There are many reasons why bright and highly competent professionals choose to work for family businesses over working for global MNCs.

One of the most common reasons that professionals join family businesses is to be close to the seat of power. It is the nature of the family business that key professionals get maximum exposure to the family. This is a source of satisfaction for many professionals for whom a personal touch is important. Being able to influence significant outcomes is more satisfying for some people than doing it themselves. Being king maker is more powerful than being king. In global MNCs actual personal contact with the CEO is rare indeed even for many senior managers. In a family business it is almost daily and at a close personal level.

Another common reason is generally a slower pace of life and more rational working hours. As technology becomes our slave-driver instead of being our servant, this is more and more true. Most managers who work for global MNCs in the East have superiors, key clients and even colleagues who live and work in the US or Europe. So, conference calls which are ideally suited to their timing are the norm. That means the Indian manager must be hooked onto his computer talking shop while all others about him are eating dinner or playing with their children or fast asleep. Yet next morning he must be back in his office in India at 0830 like every one of them.

Another reason is the traveling. Once again it is the Easterner working in the global MNC who does most of the travel. More so as travel has become more and more odious and less pleasurable with all the security considerations. ‘Going abroad’ which used to be a major reason why young professionals joined global MNCs soon wears out its novelty and becomes a drudge. It is not just common but an expectation and a norm that someone from India will take a non-stop or connecting flight to the US (18 – 20 hours), land in the middle of the night in his hotel and be ready to attend a meeting at 0800 am the next morning, bright eyed and bubbly and never mind the jet-lag. I have done this myself enough to know from experience how much of a toll it can take on you. One does it for a while for a lot of reasons, but after that?? So people look for jobs where the only travel they will do is from home to office every day or at the most a couple of convenient domestic flights a month.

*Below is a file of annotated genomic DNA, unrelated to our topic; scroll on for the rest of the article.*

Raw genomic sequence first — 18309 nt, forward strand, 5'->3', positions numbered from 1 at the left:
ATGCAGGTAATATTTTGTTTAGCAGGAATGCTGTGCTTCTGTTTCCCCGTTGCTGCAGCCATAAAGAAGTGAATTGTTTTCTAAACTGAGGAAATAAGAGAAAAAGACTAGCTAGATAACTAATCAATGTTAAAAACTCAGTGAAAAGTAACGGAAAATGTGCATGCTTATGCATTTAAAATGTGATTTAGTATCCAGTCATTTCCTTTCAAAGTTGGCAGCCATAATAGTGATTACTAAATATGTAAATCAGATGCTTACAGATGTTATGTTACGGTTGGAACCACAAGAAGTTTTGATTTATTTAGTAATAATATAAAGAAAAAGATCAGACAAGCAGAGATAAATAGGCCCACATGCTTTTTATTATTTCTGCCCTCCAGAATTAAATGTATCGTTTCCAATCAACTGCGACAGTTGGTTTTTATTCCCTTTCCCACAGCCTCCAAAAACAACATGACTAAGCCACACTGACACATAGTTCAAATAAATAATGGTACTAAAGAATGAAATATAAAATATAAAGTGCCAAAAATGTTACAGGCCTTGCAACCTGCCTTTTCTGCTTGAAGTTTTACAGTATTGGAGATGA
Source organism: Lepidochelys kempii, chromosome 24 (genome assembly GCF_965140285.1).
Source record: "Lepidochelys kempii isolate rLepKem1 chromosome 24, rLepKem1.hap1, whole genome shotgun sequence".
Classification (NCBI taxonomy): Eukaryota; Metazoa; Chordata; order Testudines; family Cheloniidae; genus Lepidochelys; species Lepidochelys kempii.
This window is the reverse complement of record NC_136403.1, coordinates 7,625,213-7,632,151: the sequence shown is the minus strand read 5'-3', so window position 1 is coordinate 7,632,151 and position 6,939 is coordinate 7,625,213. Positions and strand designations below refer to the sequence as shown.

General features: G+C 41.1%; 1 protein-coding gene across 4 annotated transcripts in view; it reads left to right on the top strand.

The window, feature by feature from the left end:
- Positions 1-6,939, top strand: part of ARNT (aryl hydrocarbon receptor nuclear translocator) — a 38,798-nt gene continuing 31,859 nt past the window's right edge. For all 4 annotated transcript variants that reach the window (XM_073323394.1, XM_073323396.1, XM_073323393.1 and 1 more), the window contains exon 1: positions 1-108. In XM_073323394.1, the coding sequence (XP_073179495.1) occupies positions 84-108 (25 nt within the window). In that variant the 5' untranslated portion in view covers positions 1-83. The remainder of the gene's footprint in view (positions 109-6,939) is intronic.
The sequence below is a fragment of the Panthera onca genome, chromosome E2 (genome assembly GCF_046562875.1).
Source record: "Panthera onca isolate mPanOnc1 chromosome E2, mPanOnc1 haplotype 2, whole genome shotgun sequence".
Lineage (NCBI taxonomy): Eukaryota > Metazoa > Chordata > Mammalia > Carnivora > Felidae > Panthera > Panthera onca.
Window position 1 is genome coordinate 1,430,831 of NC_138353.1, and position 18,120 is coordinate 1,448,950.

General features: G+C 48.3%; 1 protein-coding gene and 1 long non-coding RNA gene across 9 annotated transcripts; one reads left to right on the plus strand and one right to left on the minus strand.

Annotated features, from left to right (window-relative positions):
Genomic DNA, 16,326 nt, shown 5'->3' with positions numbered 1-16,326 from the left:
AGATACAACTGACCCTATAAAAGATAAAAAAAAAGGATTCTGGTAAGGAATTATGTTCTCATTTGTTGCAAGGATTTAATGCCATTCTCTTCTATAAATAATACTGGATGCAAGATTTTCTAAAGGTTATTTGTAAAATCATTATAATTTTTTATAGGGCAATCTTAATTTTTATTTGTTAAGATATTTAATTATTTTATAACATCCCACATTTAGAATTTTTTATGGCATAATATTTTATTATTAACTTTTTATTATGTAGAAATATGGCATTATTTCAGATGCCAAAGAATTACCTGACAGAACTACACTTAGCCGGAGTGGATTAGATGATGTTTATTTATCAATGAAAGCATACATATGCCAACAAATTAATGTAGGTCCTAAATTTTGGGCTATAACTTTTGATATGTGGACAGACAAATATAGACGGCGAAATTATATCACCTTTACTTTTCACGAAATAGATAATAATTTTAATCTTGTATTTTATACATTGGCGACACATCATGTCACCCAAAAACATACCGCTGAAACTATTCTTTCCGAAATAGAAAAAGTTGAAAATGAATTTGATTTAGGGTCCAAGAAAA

Whatever be the reason for  your shift, when you decide to go to work for a family business, you may like to remember five things.

  1. If values don’t match nothing else will matter:

Be very clear in your mind about your values and see if they match those of the Business Family. If they don’t, waste no more time and look for another opportunity. If you join a family business which has values in conflict with yours, nothing else will matter for you. You will not do well and will almost certainly come to grief. Ask frank questions in the interview. Don’t be shy to ask anything that you want to have clarified. The interview is also a good place for you to assess how you are likely to be treated once you join.  Talk to people who know the family and do your own ‘reference check’ and have the good sense to listen to advice.

  1. Don’t play with your source of power:

Remember that in a family business, ultimate authority lies with the family and therefore loyalty is the cardinal virtue. So never play with the source of your power. That is a battle you can never win, because if you win, you lose and if you lose you lose anyway. Treat the family you are now working for, as your own. Be loyal to them. You owe it to them, because they are paying you well and giving you freedom to make a career for yourself. Be good to them. It is entirely likely that the family member you work with does not have your knowledge or experience. Remember that’s the precise reason why you were hired; to teach the family, help them to become more competent and capable and build a great company. You were not hired to make them feel like fools. I am amazed at how many professionals forget this and go around telling the world what an ignoramus their boss (family member) is.